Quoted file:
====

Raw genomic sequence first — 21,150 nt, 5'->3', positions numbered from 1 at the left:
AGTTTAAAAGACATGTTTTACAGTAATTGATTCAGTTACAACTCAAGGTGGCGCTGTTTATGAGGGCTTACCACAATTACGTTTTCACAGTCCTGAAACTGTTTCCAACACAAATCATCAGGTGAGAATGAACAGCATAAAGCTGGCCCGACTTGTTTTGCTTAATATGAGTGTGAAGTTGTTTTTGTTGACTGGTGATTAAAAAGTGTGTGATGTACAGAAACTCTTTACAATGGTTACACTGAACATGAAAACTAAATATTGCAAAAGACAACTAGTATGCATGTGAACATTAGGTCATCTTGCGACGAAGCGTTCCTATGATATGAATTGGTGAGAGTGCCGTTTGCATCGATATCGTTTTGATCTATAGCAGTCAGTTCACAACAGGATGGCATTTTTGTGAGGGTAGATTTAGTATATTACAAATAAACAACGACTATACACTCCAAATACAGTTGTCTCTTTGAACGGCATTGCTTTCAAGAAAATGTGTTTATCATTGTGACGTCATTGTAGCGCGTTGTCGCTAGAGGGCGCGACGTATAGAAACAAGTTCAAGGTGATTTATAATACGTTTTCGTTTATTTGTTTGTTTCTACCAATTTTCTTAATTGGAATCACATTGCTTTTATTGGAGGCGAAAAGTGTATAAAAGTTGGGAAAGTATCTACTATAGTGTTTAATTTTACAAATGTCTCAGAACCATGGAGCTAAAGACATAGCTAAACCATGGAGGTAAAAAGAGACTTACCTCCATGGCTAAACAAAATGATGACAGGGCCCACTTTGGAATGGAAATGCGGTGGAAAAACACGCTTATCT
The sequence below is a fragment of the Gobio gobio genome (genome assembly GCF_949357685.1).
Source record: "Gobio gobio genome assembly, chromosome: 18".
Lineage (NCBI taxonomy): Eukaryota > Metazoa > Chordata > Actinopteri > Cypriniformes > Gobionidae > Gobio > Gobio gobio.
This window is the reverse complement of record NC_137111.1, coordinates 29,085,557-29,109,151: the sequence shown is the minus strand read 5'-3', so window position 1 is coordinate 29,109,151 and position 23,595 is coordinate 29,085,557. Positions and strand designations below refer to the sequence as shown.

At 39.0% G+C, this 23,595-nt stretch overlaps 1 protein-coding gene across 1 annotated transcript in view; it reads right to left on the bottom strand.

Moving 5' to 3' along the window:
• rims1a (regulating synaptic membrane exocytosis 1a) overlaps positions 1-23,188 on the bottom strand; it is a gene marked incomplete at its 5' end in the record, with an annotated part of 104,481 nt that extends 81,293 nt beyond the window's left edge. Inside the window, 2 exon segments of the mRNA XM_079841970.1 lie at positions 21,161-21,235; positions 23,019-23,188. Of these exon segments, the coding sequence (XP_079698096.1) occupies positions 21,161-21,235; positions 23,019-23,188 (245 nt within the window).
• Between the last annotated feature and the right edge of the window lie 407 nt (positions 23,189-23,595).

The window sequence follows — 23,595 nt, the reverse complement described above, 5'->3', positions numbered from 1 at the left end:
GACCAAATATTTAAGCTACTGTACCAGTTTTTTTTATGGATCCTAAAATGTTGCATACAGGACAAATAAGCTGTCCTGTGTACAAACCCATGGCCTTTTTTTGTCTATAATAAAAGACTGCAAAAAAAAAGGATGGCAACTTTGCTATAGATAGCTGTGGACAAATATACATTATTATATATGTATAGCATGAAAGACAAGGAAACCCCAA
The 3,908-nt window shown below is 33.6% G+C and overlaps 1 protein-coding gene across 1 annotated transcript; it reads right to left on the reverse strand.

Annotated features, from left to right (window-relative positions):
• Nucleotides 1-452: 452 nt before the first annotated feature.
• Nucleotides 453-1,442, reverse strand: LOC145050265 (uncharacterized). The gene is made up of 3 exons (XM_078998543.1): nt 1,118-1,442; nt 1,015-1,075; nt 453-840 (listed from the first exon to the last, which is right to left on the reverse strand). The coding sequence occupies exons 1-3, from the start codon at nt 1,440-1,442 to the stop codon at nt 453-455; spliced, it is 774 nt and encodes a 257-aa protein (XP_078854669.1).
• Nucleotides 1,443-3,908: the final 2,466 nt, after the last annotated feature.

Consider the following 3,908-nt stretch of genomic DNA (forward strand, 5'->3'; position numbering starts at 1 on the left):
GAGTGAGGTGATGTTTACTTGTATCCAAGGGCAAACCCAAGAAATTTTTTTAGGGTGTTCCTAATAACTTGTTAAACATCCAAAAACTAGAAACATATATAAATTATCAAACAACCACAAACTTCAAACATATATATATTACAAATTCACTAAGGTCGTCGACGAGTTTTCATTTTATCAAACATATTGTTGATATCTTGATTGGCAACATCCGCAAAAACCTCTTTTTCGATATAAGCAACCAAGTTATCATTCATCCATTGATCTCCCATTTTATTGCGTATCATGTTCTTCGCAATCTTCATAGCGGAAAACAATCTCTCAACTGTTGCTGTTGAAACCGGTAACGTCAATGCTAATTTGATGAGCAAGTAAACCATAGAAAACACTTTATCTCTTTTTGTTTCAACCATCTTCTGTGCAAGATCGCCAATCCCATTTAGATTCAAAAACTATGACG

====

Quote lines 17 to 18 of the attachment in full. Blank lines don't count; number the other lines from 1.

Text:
• Nucleotides 1,443-3,908: the final 2,466 nt, after the last annotated feature.

Consider the following 3,908-nt stretch of genomic DNA (forward strand, 5'->3'; position numbering starts at 1 on the left):